It was only a few years ago that New York passed a law granting black citizens the right to dinoride.

Dinosaurs are everywhere. Iguanodons extinguish lanterns before the dawn. Commuter brachys. Stegosaurs lug supplies and microraptors deliver messages, while most of the trikes and raptors have been sent south to the Confederates.

Magdalys had no idea why anyone would want to keep her from dinoriding just because of the color of her skin.

On the way to the theater, Magdalys is surprised when she discovers the dinosaur listened to her. That it can hear her thoughts! But she’s keeping it a secret for now.

A riot breaks out and the theater is torched. Pandemonium in the streets, people are murdered, people Magdalys cares about. She narrowly escapes with her life and a few others. But there are more orphans to save before the Kidnappers Club sends south to be sold into slavery. Magdalys and the others barely escape and soon find friends in Brooklyn who will help them rescue the captured children and stop the worldwide kidnapping ring.

They weren’t just abandoned orphans anymore — they were part of something.

What a magnificent and wild ride! True events are written within an alternative historical setting, with maps of early New York City. A fun and absorbing way to learn about history and experience the joy of riding dinosaurs to combat evil.

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Saturday, December 15, 2018

Teenage Activist Speaks the Dire Truth. Are You Listening?

This Swedish teenager just wrecked U.N. climate negotiators. 

Fifteen-year-old Swedish climate activist Greta Thunberg addressed the U.N. plenary last night in Katowice, Poland, condemning global inaction in the face of catastrophic climate change.

“You say you love your children above all else, and yet you’re stealing their future in front of their very eyes,” the towheaded, pigtailed activist said to the assembled dignitaries. Then, Thunberg addressed world leaders directly, telling them she didn’t come to the conference to beg. “You have ignored us in the past, and you will ignore us again.”

“The suffering of the many pays for the luxury of the few”

Warning: You may cry listening to this brilliant and magical girl.

Democracy Now  
(link to full the story) 

Friday, December 7, 2018

YA Book Review: The Wicked Deep by Shea Ernshaw

The Wicked DeepThe Wicked Deep by Shea Ernshaw
My rating: 5 of 5 stars

Reposted from my review on Kidliterati. 

1822 in the seaside town of Sparrow Oregon, three sisters arrived with hopes of making a new home. The Swan sisters were among the first to settle this seaside town. Three of the most beautiful women ever beheld. They soon became known at temptresses, too irresistible to resist. Rumors gathered that they were witches weaving spells, and a mob of townspeople stormed their perfumery shop, tied stones to the sister’s feet, and threw them into the ocean.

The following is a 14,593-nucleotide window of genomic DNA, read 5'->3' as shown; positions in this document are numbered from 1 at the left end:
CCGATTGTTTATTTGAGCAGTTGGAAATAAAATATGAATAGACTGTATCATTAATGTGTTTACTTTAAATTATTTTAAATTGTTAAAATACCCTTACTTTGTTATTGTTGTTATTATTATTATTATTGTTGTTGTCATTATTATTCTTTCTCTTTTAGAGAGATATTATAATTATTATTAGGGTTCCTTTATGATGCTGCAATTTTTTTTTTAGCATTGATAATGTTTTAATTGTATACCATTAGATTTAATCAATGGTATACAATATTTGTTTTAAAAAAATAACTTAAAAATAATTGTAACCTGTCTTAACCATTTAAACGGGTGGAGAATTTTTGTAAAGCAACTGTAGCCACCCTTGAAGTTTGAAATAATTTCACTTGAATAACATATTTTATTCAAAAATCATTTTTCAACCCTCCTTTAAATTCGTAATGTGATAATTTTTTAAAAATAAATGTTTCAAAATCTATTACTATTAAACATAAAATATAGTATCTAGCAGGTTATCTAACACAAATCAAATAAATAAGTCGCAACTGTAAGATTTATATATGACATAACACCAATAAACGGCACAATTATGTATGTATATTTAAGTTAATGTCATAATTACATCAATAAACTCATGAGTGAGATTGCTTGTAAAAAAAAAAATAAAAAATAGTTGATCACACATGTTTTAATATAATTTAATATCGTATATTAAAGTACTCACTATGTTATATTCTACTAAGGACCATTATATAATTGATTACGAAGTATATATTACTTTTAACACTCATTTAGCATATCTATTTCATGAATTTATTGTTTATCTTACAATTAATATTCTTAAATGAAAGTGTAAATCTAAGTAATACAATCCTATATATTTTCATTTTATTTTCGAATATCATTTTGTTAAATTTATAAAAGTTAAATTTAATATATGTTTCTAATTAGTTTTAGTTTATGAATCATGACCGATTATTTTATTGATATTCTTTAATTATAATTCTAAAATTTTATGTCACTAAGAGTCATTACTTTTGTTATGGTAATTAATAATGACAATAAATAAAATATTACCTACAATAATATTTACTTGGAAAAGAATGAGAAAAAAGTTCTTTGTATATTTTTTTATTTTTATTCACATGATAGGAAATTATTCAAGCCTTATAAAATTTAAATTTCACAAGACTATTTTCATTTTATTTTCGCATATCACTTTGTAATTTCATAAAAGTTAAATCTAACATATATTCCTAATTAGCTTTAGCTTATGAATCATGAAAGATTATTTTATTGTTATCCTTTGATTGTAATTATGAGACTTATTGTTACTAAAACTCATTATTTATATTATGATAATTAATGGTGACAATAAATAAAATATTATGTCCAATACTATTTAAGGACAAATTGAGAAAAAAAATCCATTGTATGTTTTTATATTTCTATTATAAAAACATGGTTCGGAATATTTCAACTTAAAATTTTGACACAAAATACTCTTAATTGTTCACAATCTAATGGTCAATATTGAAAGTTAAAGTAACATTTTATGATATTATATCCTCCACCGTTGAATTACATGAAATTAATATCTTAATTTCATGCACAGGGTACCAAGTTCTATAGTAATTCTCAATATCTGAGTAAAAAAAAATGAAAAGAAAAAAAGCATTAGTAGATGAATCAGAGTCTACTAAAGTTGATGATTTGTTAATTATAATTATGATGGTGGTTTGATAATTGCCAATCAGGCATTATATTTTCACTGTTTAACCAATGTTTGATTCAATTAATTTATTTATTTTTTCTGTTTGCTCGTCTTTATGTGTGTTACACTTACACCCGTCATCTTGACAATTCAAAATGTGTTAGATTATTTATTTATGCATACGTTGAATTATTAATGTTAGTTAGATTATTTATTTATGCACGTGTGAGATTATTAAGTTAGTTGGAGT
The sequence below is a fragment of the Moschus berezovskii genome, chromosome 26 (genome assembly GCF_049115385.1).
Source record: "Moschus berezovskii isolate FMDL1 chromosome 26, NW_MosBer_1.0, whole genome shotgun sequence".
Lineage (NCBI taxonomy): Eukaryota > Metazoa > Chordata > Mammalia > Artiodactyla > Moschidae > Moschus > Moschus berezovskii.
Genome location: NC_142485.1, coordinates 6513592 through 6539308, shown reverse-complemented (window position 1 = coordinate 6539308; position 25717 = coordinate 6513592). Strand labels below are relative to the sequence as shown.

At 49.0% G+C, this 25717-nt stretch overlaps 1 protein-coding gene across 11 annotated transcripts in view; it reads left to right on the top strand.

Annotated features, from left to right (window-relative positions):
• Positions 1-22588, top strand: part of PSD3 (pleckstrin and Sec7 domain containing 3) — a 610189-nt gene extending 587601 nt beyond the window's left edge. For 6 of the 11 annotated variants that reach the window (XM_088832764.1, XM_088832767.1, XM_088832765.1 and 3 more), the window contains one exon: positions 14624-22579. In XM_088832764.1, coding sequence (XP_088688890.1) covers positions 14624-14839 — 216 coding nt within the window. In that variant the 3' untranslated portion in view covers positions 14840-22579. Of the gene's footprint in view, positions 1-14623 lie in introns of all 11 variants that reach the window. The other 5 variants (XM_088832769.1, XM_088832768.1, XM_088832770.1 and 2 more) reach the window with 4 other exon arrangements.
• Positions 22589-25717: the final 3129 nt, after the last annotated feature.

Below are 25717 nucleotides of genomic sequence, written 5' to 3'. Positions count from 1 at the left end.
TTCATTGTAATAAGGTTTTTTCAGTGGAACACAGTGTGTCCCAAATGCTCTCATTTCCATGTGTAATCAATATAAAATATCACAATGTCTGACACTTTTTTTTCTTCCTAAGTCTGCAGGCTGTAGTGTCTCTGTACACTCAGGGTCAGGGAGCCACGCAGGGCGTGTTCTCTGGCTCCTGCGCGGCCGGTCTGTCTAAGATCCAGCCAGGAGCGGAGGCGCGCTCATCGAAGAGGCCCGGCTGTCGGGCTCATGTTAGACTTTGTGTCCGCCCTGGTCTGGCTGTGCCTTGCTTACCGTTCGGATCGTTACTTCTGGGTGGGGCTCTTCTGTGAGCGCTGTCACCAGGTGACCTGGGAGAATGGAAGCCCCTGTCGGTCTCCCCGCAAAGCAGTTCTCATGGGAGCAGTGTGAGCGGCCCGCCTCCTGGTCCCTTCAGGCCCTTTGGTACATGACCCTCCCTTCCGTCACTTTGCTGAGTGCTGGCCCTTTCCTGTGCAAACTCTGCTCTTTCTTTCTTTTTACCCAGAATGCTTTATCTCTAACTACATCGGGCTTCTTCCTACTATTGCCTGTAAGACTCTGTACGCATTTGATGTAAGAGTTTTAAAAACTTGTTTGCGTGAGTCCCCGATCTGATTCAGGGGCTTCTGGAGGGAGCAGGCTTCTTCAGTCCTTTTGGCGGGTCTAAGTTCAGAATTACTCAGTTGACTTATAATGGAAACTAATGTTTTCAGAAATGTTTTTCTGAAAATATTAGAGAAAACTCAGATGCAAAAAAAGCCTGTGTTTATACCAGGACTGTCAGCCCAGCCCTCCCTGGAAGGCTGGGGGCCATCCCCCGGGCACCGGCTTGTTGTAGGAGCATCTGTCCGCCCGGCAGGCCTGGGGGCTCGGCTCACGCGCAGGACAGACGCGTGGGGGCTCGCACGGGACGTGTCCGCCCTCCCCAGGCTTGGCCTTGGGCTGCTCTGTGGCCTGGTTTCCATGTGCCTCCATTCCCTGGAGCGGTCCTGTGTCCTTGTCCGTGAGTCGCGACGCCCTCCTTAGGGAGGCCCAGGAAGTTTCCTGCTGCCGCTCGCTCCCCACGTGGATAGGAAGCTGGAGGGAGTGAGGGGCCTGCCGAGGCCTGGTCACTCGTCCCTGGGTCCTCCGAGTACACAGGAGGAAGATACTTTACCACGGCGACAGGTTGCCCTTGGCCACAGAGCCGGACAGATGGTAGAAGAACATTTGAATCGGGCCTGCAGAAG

The Swan sisters return every summer seeking revenge, dragging unsuspecting boys back into in the sea with them before the solstice ends.

Two hundred years later, seventeen-year-old, Penny Talbot is apprehensive with another season of finding dead boys in the ocean about to begin. Even though the town celebrates the sisters return with festivals, and tourists flock to the island to witness the spectacle. It’s what the townspeople do to prepare the inevitable.

Penny wants things to be different this year when she meets Bo. He stepped in to rescue her from another boy’s abuse at one of the parties. He’s a stranger to the town just like her father was. Penny’s father disappeared three years ago and her mother suffers, watching out across the water for his return. Bo wants answers to what happened to his brother and Penny wants to protect Bo, keep him from being lured into the ocean to certain death. What will Penny do for love? How will she right the wrongs she’s made?

A beautifully written, haunting fantasy about the power of love, recommended for more mature Young Adult readers.

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Wednesday, November 14, 2018

Book Review: The World Beneath by Janice Warman

The World BeneathThe World Beneath by Janice Warman
My rating: 5 of 5 stars

Reposted from my review on Kidliterati 

This historical novel opens up in Cape Town, South Africa, 1976 during apartheid.

Twelve-year-old, Joshua dreams about his big brother, who works in Johannesburg, and he fears for his life. His mother, they call Beauty, not her Xhosa name is the maid in a white household, and she assures Joshua his brother’s fine.

Sent to live with his mother and the wealthy Malherbe’s while he recovers from tuberculosis, Joshua hides his presence. He’s not supposed to be seen. There’s a cupboard under the stairs, where he keeps out of everyone’s way, listening to the sounds of the house.

One day, he finds himself on a “whites only” street with money in his pocket. His mother had told him, “You must never let the police see you. You are not supposed to be here. You must be invisible.”

But when kind-hearted, Joshua comes across Tsumalo, a black man being hunted down by the police the outside world enters to the house of the Malherbe’s, and Joshua hides him in the shack no one visits. Tsumalo explains the cruel injustices taking place in South Africa.

“We are fighting for freedom, Joshua. The whites have the power, and they don’t want to share it with us. They call it apartheid.”

The two become very close, Tsumalo much like the father he never had. Joshua wants to return home to Ciske, where his grandparents live with his younger brother and sister. But he also wants to help, be like his brother, and fight for justice. Only he has to get an education, first, which is denied black people under apartheid.

An explosive incident happens at the Malherbe’s, and Joshua is separated from his mother and Tsumalo. But two years later, Joshua returns to the town he grew up, and to the house his mother worked, knowing he has to make a choice, a choice that could send him to prison without a trial.

Difficult and heartbreaking, readers follow Joshua through what he has to endure; be prepared to become angry when reminded of the ignorance of racism and apartheid. This book is a good starting point for discussions about human rights and democracy, but some passages may not be clear enough for young readers. The author is a reporter now, who lived in South Africa during this time.